I have a lot of time for Martin Freeman. His everyman, underdog shtick has a real ring of authenticity and, as the most relatable man in most television series or films he’s in he’s a natural repository of good will and trust for the viewing public. Tim in The Office; John Watson in Sherlock; Arthur Dent in Hitchhikers; Bilbo Fucking Baggins… he’s always a bit nice, a bit awkward and so very human. He might as well have been walking around with a target painted on his back as far as advertising is concerned – hence this Vodafone advert.
I wrote an email to a Government agency a while ago, providing my advice on how to communicate important things (pensions, benefits – boring, awkward, difficult stuff to communicate in adverts) through the medium of television advertising, having been unimpressed by their over-complicated efforts.
The concept ran as such: if you need to tell the unwashed masses about something both dull and difficult – the switching off of the analogue system that was feared might result in thousands of grannies being unable to watch Countdown and not knowing why, for example – you do it as simply as possible. An example: Michael Parkinson, sat on a chair, a white background, explaining in white-hot Yorkshire common sense that you need to buy a Freeview box if you want to be able to continue watching Inspector Morse repeats for 18 hours a day.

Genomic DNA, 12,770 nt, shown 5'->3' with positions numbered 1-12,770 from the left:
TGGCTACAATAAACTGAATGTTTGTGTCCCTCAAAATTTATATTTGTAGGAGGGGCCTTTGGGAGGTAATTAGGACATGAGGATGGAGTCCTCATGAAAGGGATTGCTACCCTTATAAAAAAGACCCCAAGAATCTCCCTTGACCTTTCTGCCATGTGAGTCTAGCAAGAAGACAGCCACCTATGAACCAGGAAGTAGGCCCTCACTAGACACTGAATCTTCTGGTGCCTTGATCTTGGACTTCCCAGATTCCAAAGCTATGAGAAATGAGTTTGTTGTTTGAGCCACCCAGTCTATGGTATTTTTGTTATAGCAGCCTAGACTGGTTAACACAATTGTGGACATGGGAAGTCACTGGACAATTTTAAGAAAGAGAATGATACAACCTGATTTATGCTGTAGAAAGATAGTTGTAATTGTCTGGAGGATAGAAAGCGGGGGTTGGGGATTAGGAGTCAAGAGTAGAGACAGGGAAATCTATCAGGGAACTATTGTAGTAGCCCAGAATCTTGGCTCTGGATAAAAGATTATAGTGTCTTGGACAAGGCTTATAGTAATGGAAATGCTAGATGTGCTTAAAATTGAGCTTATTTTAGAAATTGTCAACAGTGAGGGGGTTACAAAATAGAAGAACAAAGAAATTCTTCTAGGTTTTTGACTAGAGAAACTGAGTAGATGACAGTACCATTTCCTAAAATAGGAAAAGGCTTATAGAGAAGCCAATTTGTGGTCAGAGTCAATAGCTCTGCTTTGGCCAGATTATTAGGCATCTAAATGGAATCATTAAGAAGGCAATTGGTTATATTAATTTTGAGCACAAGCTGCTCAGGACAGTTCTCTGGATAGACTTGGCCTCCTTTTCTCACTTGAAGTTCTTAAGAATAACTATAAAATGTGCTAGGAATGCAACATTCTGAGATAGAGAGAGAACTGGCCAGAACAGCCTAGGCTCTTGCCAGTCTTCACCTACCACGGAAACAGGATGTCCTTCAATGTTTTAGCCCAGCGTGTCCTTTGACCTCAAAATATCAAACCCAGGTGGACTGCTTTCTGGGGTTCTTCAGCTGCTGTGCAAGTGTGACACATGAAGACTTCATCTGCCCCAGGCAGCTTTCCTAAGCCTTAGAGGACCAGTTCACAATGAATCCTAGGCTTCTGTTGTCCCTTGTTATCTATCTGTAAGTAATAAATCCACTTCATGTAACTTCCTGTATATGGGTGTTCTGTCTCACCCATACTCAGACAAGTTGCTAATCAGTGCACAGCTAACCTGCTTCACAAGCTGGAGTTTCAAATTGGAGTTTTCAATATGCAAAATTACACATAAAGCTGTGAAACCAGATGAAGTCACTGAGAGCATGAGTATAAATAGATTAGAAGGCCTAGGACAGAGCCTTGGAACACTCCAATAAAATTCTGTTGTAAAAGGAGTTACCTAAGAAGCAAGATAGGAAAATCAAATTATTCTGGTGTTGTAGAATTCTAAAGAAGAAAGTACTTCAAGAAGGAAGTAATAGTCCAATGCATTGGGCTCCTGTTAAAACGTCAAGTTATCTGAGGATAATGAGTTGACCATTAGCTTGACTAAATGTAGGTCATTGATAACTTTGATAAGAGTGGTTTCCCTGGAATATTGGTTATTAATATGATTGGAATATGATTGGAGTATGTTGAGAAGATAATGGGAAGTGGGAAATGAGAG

For that demographic you could hardly do better than Parky – a man with a face like Harrogate toffee, a voice like warm beer and a presence like a crackling open fire. A man imbued with good humour and sincerity.
Martin Freeman is the Michael Parkinson of Generation X and Y, who have almost been trained to listen to what he says and silently root for him. Tim the Underdog, John the Underdog, Arthur the Underdog, Martin the Underdog. Slightly pained, put-upon – but we will always have his back. Because he’s you, me, us. We see Martin Freeman and we see ourselves. So if Martin Freeman has a Vodafone contract and wants to make lots of money through that association, who are we to judge?
For advertisers, Martin Freeman must be catnip – not for nothing is his voice lathered over TV adverts. Freeman is a precision-guided missile to your Trust Nodules, buried deep inside your Empathy Gland, just next to your Buying Synapses. It’s no surprise he’s in such demand from charities and political parties – it’s hard to think of anyone better who can convey the required feels.
In this context it’s clear why Freeman is a man in demand in advertising. And despite the ubiquity of his adverts, the frequency of them and – more often than not – the annoyingness of them, we can’t hold it against him.
For he is Martin Freeman. Bastard.